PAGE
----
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Alexander Skogberg

UX, Web & Writing

The Feelgood portal sign in screen

Customer portal for health company Feelgood

In 2017, Swedish health company Feelgood started the project of combining their web-based systems into a single customer portal. Being the only designer in a small multidisciplinary team, I was fully responsible for interaction design, graphic design and usability testing.

Background

Feelgood is one of Sweden’s leading health companies. The company was founded in 1995 and is listed on the Nasdaq Stockholm register of small companies.

Today, Feelgood has 500 employees and 10,000 companies as clients in Sweden, which in turn have a combined total of 500,000 employees.

Feelgood offers a wide range of health services to these businesses, organisations and private individuals in over 200 towns in Sweden.

Feelgood’s motto is that investing in health should be a profitable investment as a result of increased productivity and reduced costs of ill-health for businesses and increased quality of life for individuals.

Problems and goals

For some time, Feelgood has planned improve the user experience for their clients for tasks such as ordering health services, filing complaints, handling invoices and managing bookings.

Before the release of the current portal, Feelgood’s clients were using several web-based systems. The interaction design and graphic design of these systems were inconsistent and the user experience on mobile devices could definitely had been better.

Feelgood set out to combine these systems into a single customer portal with great usability and and a fresh graphic design.

The goals we set for the new portal were:

  • Make all tasks easier by improving the design in general and especially reducing needed input from users.
  • Provide a consistent user experience regardless of which task the users are performing.
  • Offer a just as great user experience on mobile devices, as on computers with large screens.
  • Save time, energy and costs for Feelgood’s clients, as well as for Feelgood’s support department.
  • Reduce the number calls about managing orders and bookings made to Feelgood’s call centre.

These goals were and are continuously measured through usability testing with clients, expert evaluations, data from analytics tools and regular talks with Feelgood employees such as client account managers and call center staff.

Design process

This is how the design process was set up and carried out.

Learning about Feelgood’s systems and business

Whenever I start working on a project with a client, I immediately learn as much as possible about the content and business politics I’m going to encounter. This project was no exception.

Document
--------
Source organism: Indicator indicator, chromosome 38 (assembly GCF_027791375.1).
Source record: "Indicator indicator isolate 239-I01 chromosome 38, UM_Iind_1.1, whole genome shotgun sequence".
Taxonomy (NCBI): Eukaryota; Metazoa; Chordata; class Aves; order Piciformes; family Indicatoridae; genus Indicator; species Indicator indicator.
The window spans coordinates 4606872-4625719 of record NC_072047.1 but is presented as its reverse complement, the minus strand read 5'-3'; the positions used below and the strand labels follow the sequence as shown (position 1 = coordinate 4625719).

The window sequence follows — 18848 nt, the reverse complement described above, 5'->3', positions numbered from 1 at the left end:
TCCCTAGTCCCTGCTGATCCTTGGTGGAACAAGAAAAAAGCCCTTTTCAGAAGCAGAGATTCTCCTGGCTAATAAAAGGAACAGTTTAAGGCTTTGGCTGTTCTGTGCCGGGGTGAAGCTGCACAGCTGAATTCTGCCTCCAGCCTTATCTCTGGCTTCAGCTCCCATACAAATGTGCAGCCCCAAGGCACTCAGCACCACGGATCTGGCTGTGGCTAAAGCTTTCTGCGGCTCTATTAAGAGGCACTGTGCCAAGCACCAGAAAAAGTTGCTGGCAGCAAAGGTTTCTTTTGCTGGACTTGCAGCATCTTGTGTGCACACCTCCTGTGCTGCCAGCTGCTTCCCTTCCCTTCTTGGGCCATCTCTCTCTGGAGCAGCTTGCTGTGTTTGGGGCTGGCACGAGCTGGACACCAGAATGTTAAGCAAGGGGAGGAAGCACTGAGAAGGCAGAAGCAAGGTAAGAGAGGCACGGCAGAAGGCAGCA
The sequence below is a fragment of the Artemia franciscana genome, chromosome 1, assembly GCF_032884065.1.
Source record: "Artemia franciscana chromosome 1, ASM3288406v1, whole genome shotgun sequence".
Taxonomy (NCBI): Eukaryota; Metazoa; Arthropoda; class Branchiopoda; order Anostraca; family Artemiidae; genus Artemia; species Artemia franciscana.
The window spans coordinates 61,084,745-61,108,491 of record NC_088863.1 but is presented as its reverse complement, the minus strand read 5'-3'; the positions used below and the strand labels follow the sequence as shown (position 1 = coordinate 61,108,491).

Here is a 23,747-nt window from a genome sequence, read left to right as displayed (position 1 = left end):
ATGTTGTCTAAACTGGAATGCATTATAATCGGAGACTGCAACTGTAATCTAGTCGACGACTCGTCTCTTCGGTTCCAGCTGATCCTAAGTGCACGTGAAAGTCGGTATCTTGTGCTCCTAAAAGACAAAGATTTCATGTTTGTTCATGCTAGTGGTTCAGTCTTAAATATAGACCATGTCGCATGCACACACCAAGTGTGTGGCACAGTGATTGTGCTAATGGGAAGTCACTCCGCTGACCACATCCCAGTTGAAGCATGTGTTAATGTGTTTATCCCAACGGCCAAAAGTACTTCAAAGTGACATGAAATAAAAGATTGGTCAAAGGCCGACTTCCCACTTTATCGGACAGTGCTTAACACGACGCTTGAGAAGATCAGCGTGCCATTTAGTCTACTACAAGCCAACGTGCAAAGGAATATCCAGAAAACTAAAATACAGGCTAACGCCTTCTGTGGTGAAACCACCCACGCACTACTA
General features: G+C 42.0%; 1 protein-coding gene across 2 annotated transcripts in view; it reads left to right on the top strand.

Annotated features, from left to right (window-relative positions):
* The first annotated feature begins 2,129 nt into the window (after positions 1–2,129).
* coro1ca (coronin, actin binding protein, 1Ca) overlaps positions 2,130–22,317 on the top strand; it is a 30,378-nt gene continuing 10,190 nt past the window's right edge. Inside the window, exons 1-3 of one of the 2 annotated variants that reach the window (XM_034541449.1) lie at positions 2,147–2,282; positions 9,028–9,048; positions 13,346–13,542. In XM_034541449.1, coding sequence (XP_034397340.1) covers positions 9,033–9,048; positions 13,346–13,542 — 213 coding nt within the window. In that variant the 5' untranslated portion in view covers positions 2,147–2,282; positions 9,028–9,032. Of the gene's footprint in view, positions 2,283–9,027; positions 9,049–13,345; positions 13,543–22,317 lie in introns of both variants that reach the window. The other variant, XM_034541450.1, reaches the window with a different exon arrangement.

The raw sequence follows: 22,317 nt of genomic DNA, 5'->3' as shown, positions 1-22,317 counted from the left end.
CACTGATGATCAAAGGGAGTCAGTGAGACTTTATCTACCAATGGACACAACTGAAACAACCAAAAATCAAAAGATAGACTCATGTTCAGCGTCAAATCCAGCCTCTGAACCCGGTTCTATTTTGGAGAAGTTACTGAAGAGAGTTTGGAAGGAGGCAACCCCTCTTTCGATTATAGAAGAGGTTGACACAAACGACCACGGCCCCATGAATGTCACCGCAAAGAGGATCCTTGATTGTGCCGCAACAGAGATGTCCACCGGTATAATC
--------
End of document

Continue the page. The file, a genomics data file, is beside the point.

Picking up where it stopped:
The multi-disciplinary team and I scheduled time to listen to staff at Feelgood’s call center. We wanted to learn more about what type of issues employees of Feelgood’s clients usually were calling about.

Throughout the design process, I also talked to Feelgood’s staff responsible for orders, bookings, complaints and invoices. I needed to learn what pieces of information was needed from clients and what users had to be able to do in the portal.

Drawing wireframes

Based on what I learnt about Feelgood’s systems and business, I started drawing paper wireframes of how the portal was supposed to look and work. Working mobile first, these wireframes were drawn for small screens.

Lots of paper wireframes of the Feelgood portal
The result of just one day of paper wireframing. My hand was hurting a bit afterwards.

From my experience, paper wireframes are perfect for this phase in a design process. They’re fast and cheap to make, easy to modify and share and make team members and other stakeholders feel included.

I presented and discussed these wireframes with the rest of the team and stakeholders several times per week (sometimes several times per day) over two months.

By keeping everyone in the loop, the developers never were objected to any unpleasant surprises concerning the design and stakeholders were pushed to make needed high-level decisions. Potential “headaches” were caught early on and taken care of.

Once the team and I felt content with the wireframes, I created a clickable prototype in InVision with new wireframes made for wider screens using Sketch. This prototype was used for usability testing, presentations for stakeholders and for explaining the interaction design in detail for the developers in my team.

Creating the graphic design

Creating the graphic design for the portal started early on in the project together with Feelgood’s marketing team. This proved to be more challenging than expected since Feelgood’s graphic guidelines focused heavily on print design. Luckily, I got a lot of freedom and the marketing team were pleasant to work with.

For brand awareness, we made the decision to keep the design close to Feelgood’s current visual style. However, for contrast and readability improvements some adjustments were made including new complementary colors and a new typeface that rendered numbers better.